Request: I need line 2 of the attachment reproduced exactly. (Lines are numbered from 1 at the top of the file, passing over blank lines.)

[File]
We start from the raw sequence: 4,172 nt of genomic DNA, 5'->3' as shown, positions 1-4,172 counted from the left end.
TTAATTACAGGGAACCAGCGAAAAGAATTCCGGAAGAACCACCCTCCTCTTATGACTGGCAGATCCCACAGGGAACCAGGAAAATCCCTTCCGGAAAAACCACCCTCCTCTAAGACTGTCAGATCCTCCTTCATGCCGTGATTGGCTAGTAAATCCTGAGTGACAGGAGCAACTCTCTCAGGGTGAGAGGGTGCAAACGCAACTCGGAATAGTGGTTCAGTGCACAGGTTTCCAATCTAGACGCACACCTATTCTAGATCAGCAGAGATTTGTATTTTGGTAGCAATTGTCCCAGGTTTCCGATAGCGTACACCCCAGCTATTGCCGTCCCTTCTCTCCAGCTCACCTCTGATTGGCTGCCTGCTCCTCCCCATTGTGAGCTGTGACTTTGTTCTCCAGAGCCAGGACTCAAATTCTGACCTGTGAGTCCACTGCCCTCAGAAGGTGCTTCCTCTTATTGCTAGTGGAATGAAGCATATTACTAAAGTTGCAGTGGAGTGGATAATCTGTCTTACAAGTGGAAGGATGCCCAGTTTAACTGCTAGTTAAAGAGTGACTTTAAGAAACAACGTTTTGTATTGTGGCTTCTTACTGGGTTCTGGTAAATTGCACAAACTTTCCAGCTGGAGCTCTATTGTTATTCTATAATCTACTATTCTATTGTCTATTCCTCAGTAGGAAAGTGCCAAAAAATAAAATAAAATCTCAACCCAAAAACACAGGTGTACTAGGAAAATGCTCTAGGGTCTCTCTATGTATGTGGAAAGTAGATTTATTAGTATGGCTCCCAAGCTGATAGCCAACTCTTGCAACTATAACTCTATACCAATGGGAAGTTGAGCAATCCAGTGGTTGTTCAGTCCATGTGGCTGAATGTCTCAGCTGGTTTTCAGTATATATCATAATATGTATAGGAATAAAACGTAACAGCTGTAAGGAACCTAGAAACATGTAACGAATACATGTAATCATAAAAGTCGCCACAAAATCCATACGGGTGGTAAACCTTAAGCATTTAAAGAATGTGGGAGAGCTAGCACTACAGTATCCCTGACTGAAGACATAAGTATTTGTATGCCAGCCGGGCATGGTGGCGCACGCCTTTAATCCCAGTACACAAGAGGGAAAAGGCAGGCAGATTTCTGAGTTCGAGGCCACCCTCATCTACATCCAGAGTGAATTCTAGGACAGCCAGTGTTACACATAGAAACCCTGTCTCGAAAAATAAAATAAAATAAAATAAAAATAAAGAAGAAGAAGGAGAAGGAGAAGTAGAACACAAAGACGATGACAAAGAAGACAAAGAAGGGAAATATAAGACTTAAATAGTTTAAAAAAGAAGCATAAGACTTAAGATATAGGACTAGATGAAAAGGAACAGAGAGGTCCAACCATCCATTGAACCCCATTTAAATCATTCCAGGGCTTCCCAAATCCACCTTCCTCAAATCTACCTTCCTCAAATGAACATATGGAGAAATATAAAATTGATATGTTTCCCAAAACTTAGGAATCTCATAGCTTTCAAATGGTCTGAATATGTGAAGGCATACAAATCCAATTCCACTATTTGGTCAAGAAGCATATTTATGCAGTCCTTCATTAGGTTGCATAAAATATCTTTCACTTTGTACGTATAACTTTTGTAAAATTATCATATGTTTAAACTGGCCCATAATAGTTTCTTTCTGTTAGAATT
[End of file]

TTAATTACAGGGAACCAGCGAAAAGAATTCCGGAAGAACCACCCTCCTCTTATGACTGGCAGATCCCACAGGGAACCAGGAAAATCCCTTCCGGAAAAACCACCCTCCTCTAAGACTGTCAGATCCTCCTTCATGCCGTGATTGGCTAGTAAATCCTGAGTGACAGGAGCAACTCTCTCAGGGTGAGAGGGTGCAAACGCAACTCGGAATAGTGGTTCAGTGCACAGGTTTCCAATCTAGACGCACACCTATTCTAGATCAGCAGAGATTTGTATTTTGGTAGCAATTGTCCCAGGTTTCCGATAGCGTACACCCCAGCTATTGCCGTCCCTTCTCTCCAGCTCACCTCTGATTGGCTGCCTGCTCCTCCCCATTGTGAGCTGTGACTTTGTTCTCCAGAGCCAGGACTCAAATTCTGACCTGTGAGTCCACTGCCCTCAGAAGGTGCTTCCTCTTATTGCTAGTGGAATGAAGCATATTACTAAAGTTGCAGTGGAGTGGATAATCTGTCTTACAAGTGGAAGGATGCCCAGTTTAACTGCTAGTTAAAGAGTGACTTTAAGAAACAACGTTTTGTATTGTGGCTTCTTACTGGGTTCTGGTAAATTGCACAAACTTTCCAGCTGGAGCTCTATTGTTATTCTATAATCTACTATTCTATTGTCTATTCCTCAGTAGGAAAGTGCCAAAAAATAAAATAAAATCTCAACCCAAAAACACAGGTGTACTAGGAAAATGCTCTAGGGTCTCTCTATGTATGTGGAAAGTAGATTTATTAGTATGGCTCCCAAGCTGATAGCCAACTCTTGCAACTATAACTCTATACCAATGGGAAGTTGAGCAATCCAGTGGTTGTTCAGTCCATGTGGCTGAATGTCTCAGCTGGTTTTCAGTATATATCATAATATGTATAGGAATAAAACGTAACAGCTGTAAGGAACCTAGAAACATGTAACGAATACATGTAATCATAAAAGTCGCCACAAAATCCATACGGGTGGTAAACCTTAAGCATTTAAAGAATGTGGGAGAGCTAGCACTACAGTATCCCTGACTGAAGACATAAGTATTTGTATGCCAGCCGGGCATGGTGGCGCACGCCTTTAATCCCAGTACACAAGAGGGAAAAGGCAGGCAGATTTCTGAGTTCGAGGCCACCCTCATCTACATCCAGAGTGAATTCTAGGACAGCCAGTGTTACACATAGAAACCCTGTCTCGAAAAATAAAATAAAATAAAATAAAAATAAAGAAGAAGAAGGAGAAGGAGAAGTAGAACACAAAGACGATGACAAAGAAGACAAAGAAGGGAAATATAAGACTTAAATAGTTTAAAAAAGAAGCATAAGACTTAAGATATAGGACTAGATGAAAAGGAACAGAGAGGTCCAACCATCCATTGAACCCCATTTAAATCATTCCAGGGCTTCCCAAATCCACCTTCCTCAAATCTACCTTCCTCAAATGAACATATGGAGAAATATAAAATTGATATGTTTCCCAAAACTTAGGAATCTCATAGCTTTCAAATGGTCTGAATATGTGAAGGCATACAAATCCAATTCCACTATTTGGTCAAGAAGCATATTTATGCAGTCCTTCATTAGGTTGCATAAAATATCTTTCACTTTGTACGTATAACTTTTGTAAAATTATCATATGTTTAAACTGGCCCATAATAGTTTCTTTCTGTTAGAATT